As Krugman says, "economic justice and economic growth aren’t incompatible."  And, I would add, a society without economic justice isn't much of a society at all.


Sunday, November 18, 2012

'Hostess Brands is a microcosm of what’s wrong with America'

From Daily Kos:

These union members had faced a slow bleed for years. The only question for them was whether to accept an accelerated bleed and hope it would stop in a few years—but hope that in the knowledge that that was not a priority or even necessarily a desirable outcome to Hostess' private equity owners—or to fight for what they earned. We're hearing, and can expect to keep hearing, a lot about how it's so unreasonable of union members to expect to get the pay and benefits they negotiated and worked for, the pensions they've planned their retirements around. Because this is coming after a generation-long war on pensions and unions and middle-class wages. As AFL-CIO President Richard Trumka said in a statement, "What’s happening with Hostess Brands is a microcosm of what’s wrong with America, as Bain-style Wall Street vultures make themselves rich by making America poor."

More here.

Greedy unions cause a bedrock American company to go out of business?  Not even close.

It strikes me as great luck that Romney's Bain Capital became a focus in the recent presidential election.  We all got a lesson in how these venture, or, if you prefer, "vulture," capital firms function.  That is, Hostess wasn't owned by mom and pop: rather, it had been bought by Wall Street investors who, as usual, were treating the company as an ATM for the purpose of lining their own pockets.  To them, it doesn't matter if they turn the company around and make it profitable or if they have to liquidate it and feast on the carcass.  As long as they make a good return on their investment, all is well.  Employee pay, health care, and retirement don't matter.  Jobs don't matter.  The overall economic health of the nation doesn't matter.

I mean, seriously, these guys will buy a company, take out massive loans in that company's name, pocket the cash, and leave their new purchase holding the debt.  And that's just one strategy for bleeding their victims.  Another is to squeeze the workforce, demanding concession after concession, taking back retirement money that has already been earned, turning good jobs into McJobs.  Again, profitability just doesn't matter: if the vulture capitalist can get a return on his investment with a company that ends up being solvent, then fine, and if not, as long as there is a return, then that's fine, too.  That is, as far as I can tell, Hostess didn't have to tell its workers to go to hell in order to survive.  This happened just to make some fat cats rich.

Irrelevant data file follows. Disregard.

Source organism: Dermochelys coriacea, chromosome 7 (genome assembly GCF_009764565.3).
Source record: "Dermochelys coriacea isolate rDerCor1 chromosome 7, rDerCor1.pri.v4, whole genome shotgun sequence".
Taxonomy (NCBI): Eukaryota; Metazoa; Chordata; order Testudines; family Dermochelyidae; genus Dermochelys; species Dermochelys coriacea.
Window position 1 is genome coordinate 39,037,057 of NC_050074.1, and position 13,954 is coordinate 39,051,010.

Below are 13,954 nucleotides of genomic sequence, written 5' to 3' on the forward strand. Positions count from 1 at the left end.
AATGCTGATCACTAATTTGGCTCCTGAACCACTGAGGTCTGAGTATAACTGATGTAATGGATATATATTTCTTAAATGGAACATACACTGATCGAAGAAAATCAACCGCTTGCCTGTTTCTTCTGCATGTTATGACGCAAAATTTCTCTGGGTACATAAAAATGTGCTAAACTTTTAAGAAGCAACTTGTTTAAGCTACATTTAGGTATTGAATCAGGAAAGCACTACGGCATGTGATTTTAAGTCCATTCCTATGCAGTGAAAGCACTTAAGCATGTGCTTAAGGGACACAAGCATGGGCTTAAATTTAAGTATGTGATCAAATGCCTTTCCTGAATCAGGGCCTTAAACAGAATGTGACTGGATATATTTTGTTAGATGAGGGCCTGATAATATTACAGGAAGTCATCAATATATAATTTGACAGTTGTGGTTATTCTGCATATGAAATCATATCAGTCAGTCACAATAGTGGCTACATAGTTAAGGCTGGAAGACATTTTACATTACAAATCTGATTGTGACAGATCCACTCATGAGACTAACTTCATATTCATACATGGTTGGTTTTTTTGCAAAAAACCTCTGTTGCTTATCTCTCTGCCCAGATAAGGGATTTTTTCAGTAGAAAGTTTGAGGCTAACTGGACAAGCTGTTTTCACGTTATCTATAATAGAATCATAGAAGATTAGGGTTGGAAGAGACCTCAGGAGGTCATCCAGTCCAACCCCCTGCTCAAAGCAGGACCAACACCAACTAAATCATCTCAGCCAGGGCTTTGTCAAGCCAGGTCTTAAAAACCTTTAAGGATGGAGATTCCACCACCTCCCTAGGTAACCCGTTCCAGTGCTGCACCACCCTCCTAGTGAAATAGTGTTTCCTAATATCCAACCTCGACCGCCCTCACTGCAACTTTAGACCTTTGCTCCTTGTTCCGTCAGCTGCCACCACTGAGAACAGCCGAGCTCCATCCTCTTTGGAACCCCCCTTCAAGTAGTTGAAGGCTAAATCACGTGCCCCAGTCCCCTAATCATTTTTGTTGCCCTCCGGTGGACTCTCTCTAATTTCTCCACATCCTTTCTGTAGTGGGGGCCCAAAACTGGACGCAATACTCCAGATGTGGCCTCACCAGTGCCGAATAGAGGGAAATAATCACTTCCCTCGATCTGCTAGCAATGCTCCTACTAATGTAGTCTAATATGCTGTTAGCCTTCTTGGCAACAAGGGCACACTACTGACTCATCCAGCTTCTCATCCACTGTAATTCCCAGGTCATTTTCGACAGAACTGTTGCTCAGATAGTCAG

Blaming it all on the unions is just icing on the cake.  Profit and a propaganda triumph.  Makes me sick to my stomach.


Friday, November 16, 2012



Be sure to check out Modulator's Friday Ark for more cat blogging pics!


Top Georgia GOP Lawmakers Host Briefing on Secret Obama Mind-Control Plot

From Mother Jones courtesy of AlterNet:

President Obama is using a Cold War-era mind-control technique known as "Delphi" to coerce Americans into accepting his plan for a United Nations-run communist dictatorship in which suburbanites will be forcibly relocated to cities. That's according to a four-hour briefing delivered to Republican state senators at the Georgia state Capitol last month.

On October 11, at a closed-door meeting of the Republican caucus convened by the body's majority leader, Chip Rogers, a tea party activist told Republican lawmakers that Obama was mounting this most diabolical conspiracy. The event—captured on tape by a member of the Athens-based watchdog Better Georgia (who was removed from the room after 52 minutes)—had been billed as an information session on Agenda 21, a nonbinding UN agreement that commits member nations to promote sustainable development. In the eyes of conservative activists, Agenda 21 is a nefarious plot that includes forcibly relocating non-urban-dwellers and prescribing mandatory contraception as a means of curbing population growth. The invitation to the Georgia state Senate event noted the presentation would explain: "How pleasant sounding names are fostering a Socialist plan to change the way we live, eat, learn, and communicate to 'save the earth.'"